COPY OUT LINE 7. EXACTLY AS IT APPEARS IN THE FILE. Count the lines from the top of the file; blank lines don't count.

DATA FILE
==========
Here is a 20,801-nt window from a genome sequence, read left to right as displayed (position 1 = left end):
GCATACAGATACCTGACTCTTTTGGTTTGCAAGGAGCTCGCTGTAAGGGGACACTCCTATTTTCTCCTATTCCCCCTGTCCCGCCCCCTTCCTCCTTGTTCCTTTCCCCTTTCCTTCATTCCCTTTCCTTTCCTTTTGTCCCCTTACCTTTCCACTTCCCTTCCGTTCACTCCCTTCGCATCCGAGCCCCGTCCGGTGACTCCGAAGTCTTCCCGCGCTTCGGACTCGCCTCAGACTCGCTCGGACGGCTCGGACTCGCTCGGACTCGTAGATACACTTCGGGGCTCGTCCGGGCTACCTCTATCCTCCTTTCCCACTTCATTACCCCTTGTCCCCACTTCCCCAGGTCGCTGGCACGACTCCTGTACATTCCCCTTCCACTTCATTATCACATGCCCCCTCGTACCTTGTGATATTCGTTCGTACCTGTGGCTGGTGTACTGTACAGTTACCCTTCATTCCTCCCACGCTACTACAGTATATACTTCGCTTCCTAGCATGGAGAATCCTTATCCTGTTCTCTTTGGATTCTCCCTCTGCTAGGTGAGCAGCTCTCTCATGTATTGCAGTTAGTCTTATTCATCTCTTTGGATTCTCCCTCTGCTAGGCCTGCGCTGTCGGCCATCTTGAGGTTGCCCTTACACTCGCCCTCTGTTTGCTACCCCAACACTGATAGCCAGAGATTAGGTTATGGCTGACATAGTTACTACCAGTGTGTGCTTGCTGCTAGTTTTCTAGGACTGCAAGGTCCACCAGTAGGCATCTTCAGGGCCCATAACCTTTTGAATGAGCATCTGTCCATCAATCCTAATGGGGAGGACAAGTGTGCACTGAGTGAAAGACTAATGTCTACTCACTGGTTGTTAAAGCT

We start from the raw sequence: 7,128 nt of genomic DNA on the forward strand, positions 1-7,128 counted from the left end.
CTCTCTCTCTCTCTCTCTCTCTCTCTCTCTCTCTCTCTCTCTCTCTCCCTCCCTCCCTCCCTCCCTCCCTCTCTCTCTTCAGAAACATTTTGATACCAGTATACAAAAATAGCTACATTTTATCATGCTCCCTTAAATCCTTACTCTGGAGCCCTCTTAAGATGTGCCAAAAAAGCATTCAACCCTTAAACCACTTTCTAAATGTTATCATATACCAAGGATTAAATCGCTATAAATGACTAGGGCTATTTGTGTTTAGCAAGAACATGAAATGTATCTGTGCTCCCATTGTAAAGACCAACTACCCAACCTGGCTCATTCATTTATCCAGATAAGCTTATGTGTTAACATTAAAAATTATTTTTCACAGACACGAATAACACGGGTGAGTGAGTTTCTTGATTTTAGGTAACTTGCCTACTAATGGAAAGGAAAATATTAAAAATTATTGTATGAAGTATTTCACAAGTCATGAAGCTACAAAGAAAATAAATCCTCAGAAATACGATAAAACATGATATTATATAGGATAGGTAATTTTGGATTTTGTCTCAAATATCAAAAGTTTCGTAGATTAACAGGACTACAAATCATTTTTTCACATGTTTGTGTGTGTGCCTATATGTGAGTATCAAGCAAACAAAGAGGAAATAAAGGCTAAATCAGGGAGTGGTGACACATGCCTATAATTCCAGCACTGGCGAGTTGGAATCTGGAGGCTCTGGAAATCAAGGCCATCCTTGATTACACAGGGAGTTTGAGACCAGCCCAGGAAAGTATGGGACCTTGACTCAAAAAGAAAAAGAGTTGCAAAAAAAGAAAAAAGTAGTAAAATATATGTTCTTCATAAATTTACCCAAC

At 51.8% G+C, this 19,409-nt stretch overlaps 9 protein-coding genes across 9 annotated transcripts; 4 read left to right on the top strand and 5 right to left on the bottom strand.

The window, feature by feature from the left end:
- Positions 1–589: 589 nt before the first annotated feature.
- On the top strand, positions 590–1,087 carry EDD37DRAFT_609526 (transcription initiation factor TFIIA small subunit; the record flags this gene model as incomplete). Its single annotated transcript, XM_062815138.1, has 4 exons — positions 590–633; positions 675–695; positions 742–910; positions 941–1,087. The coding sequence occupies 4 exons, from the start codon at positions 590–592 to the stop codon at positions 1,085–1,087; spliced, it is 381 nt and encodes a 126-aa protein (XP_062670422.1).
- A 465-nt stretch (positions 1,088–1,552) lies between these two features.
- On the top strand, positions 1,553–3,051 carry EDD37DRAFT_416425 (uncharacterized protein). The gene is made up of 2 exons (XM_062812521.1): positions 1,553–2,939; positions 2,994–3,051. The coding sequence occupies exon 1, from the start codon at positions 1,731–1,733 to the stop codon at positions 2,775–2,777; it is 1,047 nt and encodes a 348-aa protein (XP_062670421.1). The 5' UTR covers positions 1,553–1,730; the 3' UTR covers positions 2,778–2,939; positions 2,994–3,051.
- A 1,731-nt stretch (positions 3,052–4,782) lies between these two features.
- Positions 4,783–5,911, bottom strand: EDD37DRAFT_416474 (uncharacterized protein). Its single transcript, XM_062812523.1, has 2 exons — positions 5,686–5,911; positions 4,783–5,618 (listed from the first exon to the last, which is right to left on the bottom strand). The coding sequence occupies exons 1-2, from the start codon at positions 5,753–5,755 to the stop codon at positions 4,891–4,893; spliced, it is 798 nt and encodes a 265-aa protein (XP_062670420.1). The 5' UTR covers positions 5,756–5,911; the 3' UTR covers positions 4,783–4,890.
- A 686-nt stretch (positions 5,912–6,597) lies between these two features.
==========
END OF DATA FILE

- Positions 1–589: 589 nt before the first annotated feature.